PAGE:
It's Monday evening and the main hall of the Egyptian Journalists Syndicate is packed with hundreds of supporters of Khaled Ali, Egypt's youngest presidential hopeful. Along with Ali, seven other would-be candidates have announced their intention to run in Egypt's first post-Mubarak presidential contest.
Contenders for the country's highest office will formally register their candidacies in less than two weeks. Meanwhile, they have been campaigning extensively in hopes of bolstering their electoral prospects.
The walls of the syndicate are covered with posters in support of Ali's campaign, hand drawn by workers from Tanta, Menoufiya, and other governorates throughout the country. At least two buses, which brought in some 100 farmers from throughout Egypt, can be seen parked outside.
"Khaled Ali will rise, rise against capitalism," attendees chant upon Ali’s arrival. "Who is Khaled Ali? He's the farmers' favourite."
Ali began his address to supporters by talking about how the rights of Egypt's economically underprivileged had yet to be realised, and how a minimum wage had not yet been set for a large number of Egyptian labourers – this despite a landmark court ruling in 2010, won by Ali, calling for a national minimum monthly wage of LE1,200.
"Am I the candidate of the revolution? Am I the candidate of the young? No! I'm only one voice of many,” Ali declared from the podium. He went on to note how certain politicians and media figures had exploited Egypt's Tahrir Square revolution for their own short-term advantage.
Workers responded to Ali's assertions by shouting: "A farmer; a humble man; a president from Tahrir!"
A large portion of Ali's speech addressed the needs and entitlements of the Egyptian worker and farmer. He stressed that his primary focus as president would be on the renationalisation of Egyptian state assets.
This issue is one for which Ali – a former head of the Egyptian Centre for Economic and Social Rights and the Cairo-based Hisham Mubarak Law Centre – has long fought for. In January of last year, the Shibin El-Kom Textiles Company and the Tanta for Flax and Oil Company were both renationalised after almost a decade under private ownership.
He went on to stress, however, that he was not opposed to the principle of private property, without which "no society can properly develop." But he did issue calls for a mixed economy in which the public, private and cooperative sectors can all work in partnership so as to prevent price fixing and other monopolistic practices.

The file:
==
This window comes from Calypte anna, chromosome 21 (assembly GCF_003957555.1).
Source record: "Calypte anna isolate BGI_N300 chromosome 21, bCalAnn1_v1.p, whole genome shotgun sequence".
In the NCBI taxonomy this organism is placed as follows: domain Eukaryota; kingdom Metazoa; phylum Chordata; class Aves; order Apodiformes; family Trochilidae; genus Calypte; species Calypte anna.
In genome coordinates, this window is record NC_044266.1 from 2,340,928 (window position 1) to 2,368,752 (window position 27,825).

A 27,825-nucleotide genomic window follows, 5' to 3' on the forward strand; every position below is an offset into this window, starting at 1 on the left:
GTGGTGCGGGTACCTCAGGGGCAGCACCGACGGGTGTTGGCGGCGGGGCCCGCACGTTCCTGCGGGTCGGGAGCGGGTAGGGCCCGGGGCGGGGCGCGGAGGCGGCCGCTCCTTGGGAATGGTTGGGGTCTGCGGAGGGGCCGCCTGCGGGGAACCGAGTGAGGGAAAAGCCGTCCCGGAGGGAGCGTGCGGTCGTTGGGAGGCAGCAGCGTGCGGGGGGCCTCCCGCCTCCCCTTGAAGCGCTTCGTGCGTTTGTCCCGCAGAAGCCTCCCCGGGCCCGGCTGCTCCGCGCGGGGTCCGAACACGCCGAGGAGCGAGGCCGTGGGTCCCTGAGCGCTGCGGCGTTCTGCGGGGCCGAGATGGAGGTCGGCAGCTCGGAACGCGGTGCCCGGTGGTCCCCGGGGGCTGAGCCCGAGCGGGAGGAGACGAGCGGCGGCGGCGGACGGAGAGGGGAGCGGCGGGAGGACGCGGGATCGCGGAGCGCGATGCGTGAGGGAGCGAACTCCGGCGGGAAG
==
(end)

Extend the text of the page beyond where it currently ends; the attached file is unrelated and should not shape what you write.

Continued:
Ali also pointed to the economic wealth accumulated by Egypt's ruling Supreme Council of the Armed Forces (SCAF), emphasising the need to renationalise factories and other assets currently owned by the Egyptian Armed Forces. “It is precisely this plethora of institutions they own that prevents them from properly carrying out their mandate," Ali asserted.
Ali went on to explain that his political programme would be gradually unveiled over the course of next month. The first axis of his programme was announced at the conference, where he focused specifically on Egypt's mineral and agricultural wealth.
"Politicians always talk about Egypt's poor economy," said Ali. "But if that's the case, we should ask them about the Sukari gold mine.”
He went on to say that foreign companies had exploited some 120 of Egypt's lucrative gold mines, stressing that a clear plan was needed to determine how such national mineral wealth would be used developed in the coming period.
He also talked about the need to strengthen Egypt's economic relations with regional heavyweights Iran and Turkey. "We need economic cooperation between these three regional powers, with a view towards limiting American supremacy over our people," Ali declared.
In terms of foreign policy, he stated sarcastically: "I would like to thank the SCAF and the foreign ministry for its stance on Syria and the fact that the longstanding siege of the Gaza Strip remains in effect. We must lift this blockade, which has been sustained by our government, along with Israel and the United States.”
Lawyer Nashwa Zein El-Abedeen, who attended the event, said she supported Ali's presidential campaign based on the merits of his past achievements.
"Social justice was the main demand of the revolution," she said. "And although it's been widely talked about, it has yet to be realised, since it's been overshadowed by the constitutional issue and parliamentary elections."
Accountant Amr Saad, for his part, said he supported Ali not only for his past achievements, but also because the candidate represented the country's young people and labourers, who account for the bulk of Egypt’s population.
"Real change will be felt within five years if Ali wins the presidency," Saad predicted. He went on to describe Ali as Egypt's "best option" for president, since he could be counted on to carry out badly-needed economic and social changes that would foster the emergence of a strong middle class.